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R900 a month, 12 hours a day

Phil Naledi has changed the lives of residents along a leafy street in the north-eastern Johannesburg suburb of Sydenham. At night, he paces up and down along the perimeter of high garden walls and security gates, keeping an eye on cars and other assets.

With criminals mostly discouraged from plundering the neighbourhood that, like so many throughout the country, has seen a sharp rise in crime in the past decade, residents in this part of Sydenham wake up refreshed every morning.

Naledi, however, has spent the past two years clocking out at the end of his 12-hour shift and heading straight for school in a nearby township. He never did see a future for himself in one of the country’s most exploitative industries, the 22-year-old admits.

Naledi earns R900 a month for guarding the houses in the relatively affluent suburb. He rents a room in the backyard of a house in a nearby suburb for R450 a month.

His story is typical of many employed to guard the lives, precious belongings and businesses of others in a crime-infested society with little faith in the police.

”No one can make a life if they spend so much time working for this little money,” he explains.

This week, he turned up for work, worried that he would lose his job if he joined a massive security industry strike for higher wages that saw security guards take to the streets after wage negotiations deadlocked.


About 90 000 workers aligned to 13 industry unions in six of the country’s nine provinces took part in the strike that saw several thousands gather for angry protests in the city of Pretoria on Thursday.

Police reportedly arrested 11 protesters after cars were set alight in the city and said they planned to pursue charges of public violence against the culprits.

Unions are demanding wage increases of between 4% and 11% for workers and better working conditions — including the right to lunch breaks and to use a toilet without being charged with deserting a post on duty, and maternity leave for female guards.

The industrial action in Gauteng, Mpumalanga, Limpopo, the North West, Free State, Western Cape and KwaZulu-Natal will be followed by a strike in the Northern and Eastern Cape, with KwaZulu-Natal workers joining for a repeat strike. Should a settlement not be reached by the end of this round of strike action, workers would strike indefinitely from April 3, union leaders said.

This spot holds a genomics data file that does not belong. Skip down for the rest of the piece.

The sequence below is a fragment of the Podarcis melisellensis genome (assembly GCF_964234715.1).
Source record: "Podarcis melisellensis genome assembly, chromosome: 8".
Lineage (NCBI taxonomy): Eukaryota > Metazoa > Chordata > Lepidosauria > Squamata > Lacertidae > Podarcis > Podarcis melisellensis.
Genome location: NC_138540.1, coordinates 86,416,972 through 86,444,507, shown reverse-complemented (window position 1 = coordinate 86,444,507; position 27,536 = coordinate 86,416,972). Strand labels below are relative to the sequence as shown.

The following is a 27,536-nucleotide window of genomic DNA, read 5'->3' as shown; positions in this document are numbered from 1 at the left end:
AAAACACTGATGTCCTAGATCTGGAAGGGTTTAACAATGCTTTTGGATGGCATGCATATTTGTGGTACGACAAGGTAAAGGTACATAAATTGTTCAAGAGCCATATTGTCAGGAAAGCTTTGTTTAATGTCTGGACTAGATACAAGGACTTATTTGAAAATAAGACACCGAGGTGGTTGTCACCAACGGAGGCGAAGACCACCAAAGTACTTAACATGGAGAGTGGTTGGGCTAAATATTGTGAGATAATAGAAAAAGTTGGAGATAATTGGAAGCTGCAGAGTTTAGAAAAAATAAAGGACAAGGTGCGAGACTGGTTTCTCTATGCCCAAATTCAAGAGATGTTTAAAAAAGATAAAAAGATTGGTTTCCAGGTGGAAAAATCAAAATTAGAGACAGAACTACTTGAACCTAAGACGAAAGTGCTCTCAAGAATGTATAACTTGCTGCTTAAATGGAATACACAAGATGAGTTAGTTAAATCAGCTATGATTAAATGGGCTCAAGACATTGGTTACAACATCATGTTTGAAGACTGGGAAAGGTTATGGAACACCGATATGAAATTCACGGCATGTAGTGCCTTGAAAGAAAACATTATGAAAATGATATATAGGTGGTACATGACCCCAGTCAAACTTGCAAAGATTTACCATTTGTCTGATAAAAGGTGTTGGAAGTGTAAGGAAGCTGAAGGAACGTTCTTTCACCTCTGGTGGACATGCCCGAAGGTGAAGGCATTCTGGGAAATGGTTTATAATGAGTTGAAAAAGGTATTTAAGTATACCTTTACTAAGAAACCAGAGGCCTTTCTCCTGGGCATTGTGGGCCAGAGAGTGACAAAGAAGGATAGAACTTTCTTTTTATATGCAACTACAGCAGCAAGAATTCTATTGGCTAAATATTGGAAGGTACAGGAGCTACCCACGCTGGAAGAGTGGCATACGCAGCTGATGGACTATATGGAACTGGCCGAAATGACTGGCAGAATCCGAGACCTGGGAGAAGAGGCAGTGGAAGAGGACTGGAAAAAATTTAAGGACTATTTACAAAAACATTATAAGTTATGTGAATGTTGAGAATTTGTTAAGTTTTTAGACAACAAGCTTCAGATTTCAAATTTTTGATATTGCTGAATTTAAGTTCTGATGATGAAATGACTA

There are an estimated 280 000 registered and trained private security guards in South Africa — a figure outnumbering by far the capacity of the police force — and nearly 5 000 registered security companies.

They are employed for the purpose of armed response, guarding and escorting services.


The work is dangerous — guards at shops or in suburbs are often first in the line of fire during armed robberies and other crimes.

Men like Naledi who are employed in the suburbs are often unarmed and without any link to a company control centre. Security industry unions this week said less than half of security companies operating throughout the country pay the minimum monthly wage of R1 500 prescribed by labour laws.

Yet the industry has seen a boom in the years since the fall of apartheid when levels of violent crime, previously confined mostly to the country’s townships, shot up in the former white suburbs.

At the start of the strike, South Africans — most being well aware of the paltry wages in the industry — reacted in horror and with the understanding that they would be left at the mercy of ruthless criminals.

But industry bodies like the South African National Security Employers’ Association assured the public that the strike had a low impact on their operations.

”There is a little absenteeism, but nothing major. Some threats and cases of intimidation have been reported, but everything is peaceful at this time,” the association’s spokesperson Steve Friswel told the South African Broadcasting Corporation.

In office buildings in some parts of Johannesburg, security guards arrived for work without their uniforms, saying they supported demands for higher wages but feared intimidation.

Hiring a security guard is fairly easy in light of high unemployment and crime in South Africa. Bypassing registered companies to negotiate a deal directly with an unemployed person to act as a casual watchman — even someone without any security-industry training or skills — is also relatively simple.

Security companies charge households anything from R150 to R400 a month to respond within minutes to alarm and panic signals during armed attacks, burglaries or medical emergencies.

In some parts of Sydenham, where electric fences are a common sight, households also have their own private security guards, doing 24-hour duty at the front entrance.

Generally, these are desperate measures on the part of people who know the feeling of having a gun pointed to their head by a car thief, or of being tied up, robbed and raped in their own homes — or at least those who fear this will be their fate. — Sapa-dpa

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Benita Van Eyssen
Benita Van Eyssen
Benita Van Eyssen works from Germany. foreign correspondent/editor/native of nowhere Benita Van Eyssen has over 53 followers on Twitter.

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